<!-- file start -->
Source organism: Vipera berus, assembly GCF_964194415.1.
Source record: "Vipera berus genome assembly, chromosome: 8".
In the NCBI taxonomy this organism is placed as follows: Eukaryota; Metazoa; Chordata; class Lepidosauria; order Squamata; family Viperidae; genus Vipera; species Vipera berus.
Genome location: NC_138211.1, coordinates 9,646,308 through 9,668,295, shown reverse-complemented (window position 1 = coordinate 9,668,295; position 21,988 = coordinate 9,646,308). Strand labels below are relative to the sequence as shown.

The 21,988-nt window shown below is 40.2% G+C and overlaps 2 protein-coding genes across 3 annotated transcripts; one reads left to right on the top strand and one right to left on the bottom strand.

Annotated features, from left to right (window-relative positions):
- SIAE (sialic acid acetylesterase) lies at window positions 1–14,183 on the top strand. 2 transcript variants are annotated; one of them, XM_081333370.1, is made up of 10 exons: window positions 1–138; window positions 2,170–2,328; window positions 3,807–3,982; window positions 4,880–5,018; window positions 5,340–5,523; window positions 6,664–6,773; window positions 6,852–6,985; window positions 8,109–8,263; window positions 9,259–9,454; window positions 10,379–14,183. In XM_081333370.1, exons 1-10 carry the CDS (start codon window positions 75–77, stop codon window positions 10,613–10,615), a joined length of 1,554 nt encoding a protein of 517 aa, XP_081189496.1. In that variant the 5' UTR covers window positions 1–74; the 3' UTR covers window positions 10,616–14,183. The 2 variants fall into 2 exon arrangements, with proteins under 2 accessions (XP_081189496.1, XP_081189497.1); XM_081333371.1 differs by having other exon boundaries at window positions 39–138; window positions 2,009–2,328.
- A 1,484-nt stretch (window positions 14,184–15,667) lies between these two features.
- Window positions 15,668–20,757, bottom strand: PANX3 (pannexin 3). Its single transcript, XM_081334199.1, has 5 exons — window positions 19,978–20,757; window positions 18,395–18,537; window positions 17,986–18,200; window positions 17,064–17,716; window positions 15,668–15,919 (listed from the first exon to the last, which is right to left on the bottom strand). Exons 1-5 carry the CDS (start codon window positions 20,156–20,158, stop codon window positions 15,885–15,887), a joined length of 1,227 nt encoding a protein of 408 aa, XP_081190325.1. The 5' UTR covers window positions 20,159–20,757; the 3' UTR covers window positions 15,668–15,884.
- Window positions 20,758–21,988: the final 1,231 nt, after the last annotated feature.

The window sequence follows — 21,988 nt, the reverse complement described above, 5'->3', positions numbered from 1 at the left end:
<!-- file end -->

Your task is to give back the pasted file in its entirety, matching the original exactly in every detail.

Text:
Source organism: Vipera berus, assembly GCF_964194415.1.
Source record: "Vipera berus genome assembly, chromosome: 8".
In the NCBI taxonomy this organism is placed as follows: Eukaryota; Metazoa; Chordata; class Lepidosauria; order Squamata; family Viperidae; genus Vipera; species Vipera berus.
Genome location: NC_138211.1, coordinates 9,646,308 through 9,668,295, shown reverse-complemented (window position 1 = coordinate 9,668,295; position 21,988 = coordinate 9,646,308). Strand labels below are relative to the sequence as shown.

The 21,988-nt window shown below is 40.2% G+C and overlaps 2 protein-coding genes across 3 annotated transcripts; one reads left to right on the top strand and one right to left on the bottom strand.

Annotated features, from left to right (window-relative positions):
- SIAE (sialic acid acetylesterase) lies at window positions 1–14,183 on the top strand. 2 transcript variants are annotated; one of them, XM_081333370.1, is made up of 10 exons: window positions 1–138; window positions 2,170–2,328; window positions 3,807–3,982; window positions 4,880–5,018; window positions 5,340–5,523; window positions 6,664–6,773; window positions 6,852–6,985; window positions 8,109–8,263; window positions 9,259–9,454; window positions 10,379–14,183. In XM_081333370.1, exons 1-10 carry the CDS (start codon window positions 75–77, stop codon window positions 10,613–10,615), a joined length of 1,554 nt encoding a protein of 517 aa, XP_081189496.1. In that variant the 5' UTR covers window positions 1–74; the 3' UTR covers window positions 10,616–14,183. The 2 variants fall into 2 exon arrangements, with proteins under 2 accessions (XP_081189496.1, XP_081189497.1); XM_081333371.1 differs by having other exon boundaries at window positions 39–138; window positions 2,009–2,328.
- A 1,484-nt stretch (window positions 14,184–15,667) lies between these two features.
- Window positions 15,668–20,757, bottom strand: PANX3 (pannexin 3). Its single transcript, XM_081334199.1, has 5 exons — window positions 19,978–20,757; window positions 18,395–18,537; window positions 17,986–18,200; window positions 17,064–17,716; window positions 15,668–15,919 (listed from the first exon to the last, which is right to left on the bottom strand). Exons 1-5 carry the CDS (start codon window positions 20,156–20,158, stop codon window positions 15,885–15,887), a joined length of 1,227 nt encoding a protein of 408 aa, XP_081190325.1. The 5' UTR covers window positions 20,159–20,757; the 3' UTR covers window positions 15,668–15,884.
- Window positions 20,758–21,988: the final 1,231 nt, after the last annotated feature.

The window sequence follows — 21,988 nt, the reverse complement described above, 5'->3', positions numbered from 1 at the left end: